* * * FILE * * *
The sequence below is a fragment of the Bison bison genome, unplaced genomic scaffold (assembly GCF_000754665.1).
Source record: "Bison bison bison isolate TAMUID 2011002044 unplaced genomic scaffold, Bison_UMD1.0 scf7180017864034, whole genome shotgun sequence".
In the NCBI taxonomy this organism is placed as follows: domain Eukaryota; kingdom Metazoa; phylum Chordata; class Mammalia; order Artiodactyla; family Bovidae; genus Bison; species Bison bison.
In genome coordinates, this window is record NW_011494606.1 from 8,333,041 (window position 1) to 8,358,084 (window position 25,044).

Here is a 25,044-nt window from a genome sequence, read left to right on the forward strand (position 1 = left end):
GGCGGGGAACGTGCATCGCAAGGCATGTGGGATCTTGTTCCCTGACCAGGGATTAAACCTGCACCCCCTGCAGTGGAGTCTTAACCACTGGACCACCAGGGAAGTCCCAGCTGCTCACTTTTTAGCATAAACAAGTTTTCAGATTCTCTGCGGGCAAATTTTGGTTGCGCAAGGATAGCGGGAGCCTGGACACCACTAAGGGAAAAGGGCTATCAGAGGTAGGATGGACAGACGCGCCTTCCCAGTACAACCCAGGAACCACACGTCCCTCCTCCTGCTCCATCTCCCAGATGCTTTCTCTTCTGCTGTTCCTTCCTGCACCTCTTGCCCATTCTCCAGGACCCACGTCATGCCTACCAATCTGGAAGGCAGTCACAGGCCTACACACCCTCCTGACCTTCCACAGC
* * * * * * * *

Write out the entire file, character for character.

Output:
The sequence below is a fragment of the Bison bison genome, unplaced genomic scaffold (assembly GCF_000754665.1).
Source record: "Bison bison bison isolate TAMUID 2011002044 unplaced genomic scaffold, Bison_UMD1.0 scf7180017864034, whole genome shotgun sequence".
In the NCBI taxonomy this organism is placed as follows: domain Eukaryota; kingdom Metazoa; phylum Chordata; class Mammalia; order Artiodactyla; family Bovidae; genus Bison; species Bison bison.
In genome coordinates, this window is record NW_011494606.1 from 8,333,041 (window position 1) to 8,358,084 (window position 25,044).

Here is a 25,044-nt window from a genome sequence, read left to right on the forward strand (position 1 = left end):
GGCGGGGAACGTGCATCGCAAGGCATGTGGGATCTTGTTCCCTGACCAGGGATTAAACCTGCACCCCCTGCAGTGGAGTCTTAACCACTGGACCACCAGGGAAGTCCCAGCTGCTCACTTTTTAGCATAAACAAGTTTTCAGATTCTCTGCGGGCAAATTTTGGTTGCGCAAGGATAGCGGGAGCCTGGACACCACTAAGGGAAAAGGGCTATCAGAGGTAGGATGGACAGACGCGCCTTCCCAGTACAACCCAGGAACCACACGTCCCTCCTCCTGCTCCATCTCCCAGATGCTTTCTCTTCTGCTGTTCCTTCCTGCACCTCTTGCCCATTCTCCAGGACCCACGTCATGCCTACCAATCTGGAAGGCAGTCACAGGCCTACACACCCTCCTGACCTTCCACAGC